[-empyre-] Poetry and Play

Margaret Rhee mrheeloy at gmail.com
Thu Oct 10 04:45:19 AEDT 2019


Hi everyone,

Writing again to start a new thread for this week on Poetry and Play.
Honored to introduce the following poets to this week who play across
poetry and other artforms; such as the visual art of Truong Tran, textiles
work of Maria Damon, graphic design interventions of Kenji Liu and
experimental films by Lynne Sachs and her new collection YEAR BY YEAR
POEMS just
released by Tender Buttons Poetry.

The artists this week express a range of practices in conversation with
poetry. Building upon this notion of play, and other issues that emerged
such as logics and academic capitalism for example, we’re honored to hear
further from this week’s participants to share about their work and
practices of play in multiple genres and poetics. I placed their bios
below, and the description of the forum. It would be great to hear further
about your poetry practice and as it intersects with other art forms. Thank
you Truong, Lynne, Kenji, and Maria for joining us.

*Bios*

Truong Tran is a poet and visual artist. He received his MFA from San
Francisco State University in 1995 in the field of writing. He is the
author numerous volumes of poetry. He is a self taught visual artist whose
work has been exhibited in venues including the California Historical
Society, California Institute of Integral Studies, SOMArts Gallery,
Telegraph Hill Gallery and The San Francisco International Art Market Art
Fair, Avenue 12 Gallery and The Peninsula Museum of Art. Truong lives in
San Francisco and teaches at Mills College.

Lynne Sachs makes films and writes poems that explore the intricate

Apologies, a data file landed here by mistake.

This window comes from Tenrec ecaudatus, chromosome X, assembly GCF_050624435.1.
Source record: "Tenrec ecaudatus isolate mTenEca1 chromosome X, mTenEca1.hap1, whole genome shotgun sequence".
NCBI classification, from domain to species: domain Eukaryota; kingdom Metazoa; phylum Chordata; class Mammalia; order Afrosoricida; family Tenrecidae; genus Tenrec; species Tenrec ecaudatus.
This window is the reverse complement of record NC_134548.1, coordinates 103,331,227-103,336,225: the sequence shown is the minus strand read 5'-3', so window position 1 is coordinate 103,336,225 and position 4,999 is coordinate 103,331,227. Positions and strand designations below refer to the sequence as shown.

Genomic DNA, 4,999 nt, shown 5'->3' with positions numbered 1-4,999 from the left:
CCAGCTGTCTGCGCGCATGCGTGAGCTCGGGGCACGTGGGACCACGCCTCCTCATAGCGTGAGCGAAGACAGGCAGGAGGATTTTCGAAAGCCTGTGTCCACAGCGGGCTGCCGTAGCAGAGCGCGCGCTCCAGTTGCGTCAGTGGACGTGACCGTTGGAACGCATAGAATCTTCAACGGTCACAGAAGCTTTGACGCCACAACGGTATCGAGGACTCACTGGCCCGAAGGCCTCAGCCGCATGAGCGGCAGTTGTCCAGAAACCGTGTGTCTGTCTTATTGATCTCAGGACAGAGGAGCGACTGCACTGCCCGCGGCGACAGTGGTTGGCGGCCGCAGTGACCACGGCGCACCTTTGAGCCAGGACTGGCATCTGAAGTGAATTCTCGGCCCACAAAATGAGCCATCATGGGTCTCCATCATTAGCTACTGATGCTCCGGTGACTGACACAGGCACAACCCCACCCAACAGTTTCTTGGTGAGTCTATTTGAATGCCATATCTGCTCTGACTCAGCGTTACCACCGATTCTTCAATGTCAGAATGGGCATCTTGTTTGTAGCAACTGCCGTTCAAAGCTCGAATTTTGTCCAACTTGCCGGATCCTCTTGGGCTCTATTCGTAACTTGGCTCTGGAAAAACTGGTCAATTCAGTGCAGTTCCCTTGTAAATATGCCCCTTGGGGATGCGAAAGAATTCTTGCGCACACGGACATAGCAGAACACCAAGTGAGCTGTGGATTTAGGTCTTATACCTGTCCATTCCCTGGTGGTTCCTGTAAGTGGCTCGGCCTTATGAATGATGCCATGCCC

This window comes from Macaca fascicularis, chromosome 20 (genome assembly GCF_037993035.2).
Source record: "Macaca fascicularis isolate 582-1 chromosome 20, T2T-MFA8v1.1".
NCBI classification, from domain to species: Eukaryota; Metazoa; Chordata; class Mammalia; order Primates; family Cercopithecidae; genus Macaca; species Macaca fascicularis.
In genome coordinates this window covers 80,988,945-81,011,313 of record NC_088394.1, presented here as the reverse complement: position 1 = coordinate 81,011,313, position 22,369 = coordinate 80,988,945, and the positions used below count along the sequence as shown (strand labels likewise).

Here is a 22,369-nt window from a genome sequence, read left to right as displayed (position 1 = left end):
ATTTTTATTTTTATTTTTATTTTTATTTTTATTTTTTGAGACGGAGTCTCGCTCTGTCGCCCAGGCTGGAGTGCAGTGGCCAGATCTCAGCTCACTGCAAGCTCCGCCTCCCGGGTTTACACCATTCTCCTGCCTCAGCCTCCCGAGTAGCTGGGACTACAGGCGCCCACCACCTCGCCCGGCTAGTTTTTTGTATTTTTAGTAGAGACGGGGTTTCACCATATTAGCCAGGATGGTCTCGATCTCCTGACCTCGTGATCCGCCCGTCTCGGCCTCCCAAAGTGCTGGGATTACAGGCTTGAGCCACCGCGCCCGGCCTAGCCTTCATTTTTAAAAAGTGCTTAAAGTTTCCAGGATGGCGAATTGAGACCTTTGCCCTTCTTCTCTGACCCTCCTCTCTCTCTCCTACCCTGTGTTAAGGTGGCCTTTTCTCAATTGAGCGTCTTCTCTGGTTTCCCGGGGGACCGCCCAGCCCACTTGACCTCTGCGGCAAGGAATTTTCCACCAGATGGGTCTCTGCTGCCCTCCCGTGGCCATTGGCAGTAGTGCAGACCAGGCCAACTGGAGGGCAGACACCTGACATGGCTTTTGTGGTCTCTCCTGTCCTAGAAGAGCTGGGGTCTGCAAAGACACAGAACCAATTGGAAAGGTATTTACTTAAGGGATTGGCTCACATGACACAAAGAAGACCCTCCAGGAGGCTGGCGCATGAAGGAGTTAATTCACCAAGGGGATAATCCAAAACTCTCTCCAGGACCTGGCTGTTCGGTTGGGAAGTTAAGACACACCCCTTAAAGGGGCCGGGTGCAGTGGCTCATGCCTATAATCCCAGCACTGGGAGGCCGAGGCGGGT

relationship between personal observations and broader historical
experiences. Her work embraces hybrid form and combines memoir with
experimental, documentary, and fictional modes. In recent years, she has
expanded her practice to include live performance with moving image. Lynne was
first exposed to poetry by her great aunt as a child in Memphis,
Tennessee.  Soon she was frequenting workshops at the local library and
getting a chance to learn from poets like Gwendolyn Brooks and Ethridge
Knight. As an active member of Brown University’s undergraduate poetry
community, she shared her early poems with fellow poet Stacy Doris. Lynne later
discovered her love of filmmaking while living in San Francisco where she
worked with artists Craig Baldwin, Bruce Conner, Barbara Hammer, Carolee
Schneeman, and Trinh T. Minh-ha.  Lynne has made thirty-five films which
have screened at the New York Film Festival, the Sundance Film Festival,
the Museum of Modern Art, the Whitney Museum of American Art, the Walker
Art Center, and the Wexner Center for the Arts. Festivals in Buenos Aires,
Beijing and Havana have presented retrospectives of her work. Lynne received
a 2014 Guggenheim Fellowship. She lives in Brooklyn. In October, Tender
Buttons Press, which publishes experimental women's and gender-expansive
poetry, is releasing Lynne's book YEAR BY YEAR POEMS (2019) which is now
available through Small Press Distribution.

Kenji C. Liu is a visual artist and author of *Monsters I Have Been* (Alice
James Books, 2019) and *Map of an Onion*, national winner of the 2015
Hillary Gravendyk Poetry Prize (Inlandia Institute). His poetry is in
numerous journals, anthologies, magazines, and two chapbooks, *Craters: A
Field Guide* (2017) and *You Left Without Your Shoes* (2009). An alumnus of
Kundiman, VONA/Voices, Djerassi Resident Artist Program, and the Community
of Writers, he lives in occupied Tongva land, where he lectures in Asian
American Studies at UCLA, Art at Occidental College, and manages creative
place-keeping initiatives in Little Tokyo.

Maria Damon teaches in the Department of Humanities and Media Studies and
in the Department of Writing at the Pratt Institute of Art. She holds a
Ph.D. in Modern Thought and Literature from Stanford University and a B.A.
from Hampshire College, and taught for many years in the Department of
English at the University of Minnesota.  She is the author of *The Dark End
of the Street: Margins in American Vanguard Poetry*(University of Minnesota
Press, 1994) and *Postliterary America: From Bagel Shop Jazz to
Micropoetries*(University of Iowa Press, 2011), both of which explored the
edges of “poetry” from alternative canons to subcultural imaginative verbal